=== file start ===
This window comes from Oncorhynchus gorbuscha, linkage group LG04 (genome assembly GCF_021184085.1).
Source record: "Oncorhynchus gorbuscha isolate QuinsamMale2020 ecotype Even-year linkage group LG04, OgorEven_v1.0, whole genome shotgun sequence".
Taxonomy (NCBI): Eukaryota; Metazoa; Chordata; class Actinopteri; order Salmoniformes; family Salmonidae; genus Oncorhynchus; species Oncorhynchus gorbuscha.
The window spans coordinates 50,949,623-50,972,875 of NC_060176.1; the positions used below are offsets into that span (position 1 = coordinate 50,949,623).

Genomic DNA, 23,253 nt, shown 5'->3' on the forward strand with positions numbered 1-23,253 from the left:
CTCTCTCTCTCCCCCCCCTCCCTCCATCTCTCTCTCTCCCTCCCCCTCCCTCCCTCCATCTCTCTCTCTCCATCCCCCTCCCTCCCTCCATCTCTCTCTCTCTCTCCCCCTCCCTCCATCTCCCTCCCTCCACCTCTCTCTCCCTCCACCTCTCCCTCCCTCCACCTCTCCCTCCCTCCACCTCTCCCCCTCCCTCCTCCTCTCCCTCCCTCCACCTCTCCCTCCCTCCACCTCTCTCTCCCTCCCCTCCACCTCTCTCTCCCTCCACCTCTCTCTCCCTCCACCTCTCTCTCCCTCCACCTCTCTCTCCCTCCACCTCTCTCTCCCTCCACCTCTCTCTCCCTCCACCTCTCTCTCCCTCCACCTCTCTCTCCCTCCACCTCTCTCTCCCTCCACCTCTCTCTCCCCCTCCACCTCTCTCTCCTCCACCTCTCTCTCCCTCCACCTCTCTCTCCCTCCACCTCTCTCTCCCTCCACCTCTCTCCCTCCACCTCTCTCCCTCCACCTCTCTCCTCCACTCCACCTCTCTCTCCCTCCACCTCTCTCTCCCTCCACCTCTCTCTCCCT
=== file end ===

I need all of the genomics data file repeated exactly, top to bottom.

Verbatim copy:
This window comes from Oncorhynchus gorbuscha, linkage group LG04 (genome assembly GCF_021184085.1).
Source record: "Oncorhynchus gorbuscha isolate QuinsamMale2020 ecotype Even-year linkage group LG04, OgorEven_v1.0, whole genome shotgun sequence".
Taxonomy (NCBI): Eukaryota; Metazoa; Chordata; class Actinopteri; order Salmoniformes; family Salmonidae; genus Oncorhynchus; species Oncorhynchus gorbuscha.
The window spans coordinates 50,949,623-50,972,875 of NC_060176.1; the positions used below are offsets into that span (position 1 = coordinate 50,949,623).

Genomic DNA, 23,253 nt, shown 5'->3' on the forward strand with positions numbered 1-23,253 from the left:
CTCTCTCTCTCCCCCCCCTCCCTCCATCTCTCTCTCTCCCTCCCCCTCCCTCCCTCCATCTCTCTCTCTCCATCCCCCTCCCTCCCTCCATCTCTCTCTCTCTCTCCCCCTCCCTCCATCTCCCTCCCTCCACCTCTCTCTCCCTCCACCTCTCCCTCCCTCCACCTCTCCCTCCCTCCACCTCTCCCCCTCCCTCCTCCTCTCCCTCCCTCCACCTCTCCCTCCCTCCACCTCTCTCTCCCTCCCCTCCACCTCTCTCTCCCTCCACCTCTCTCTCCCTCCACCTCTCTCTCCCTCCACCTCTCTCTCCCTCCACCTCTCTCTCCCTCCACCTCTCTCTCCCTCCACCTCTCTCTCCCTCCACCTCTCTCTCCCTCCACCTCTCTCTCCCTCCACCTCTCTCTCCCCCTCCACCTCTCTCTCCTCCACCTCTCTCTCCCTCCACCTCTCTCTCCCTCCACCTCTCTCTCCCTCCACCTCTCTCCCTCCACCTCTCTCCCTCCACCTCTCTCCTCCACTCCACCTCTCTCTCCCTCCACCTCTCTCTCCCTCCACCTCTCTCTCCCT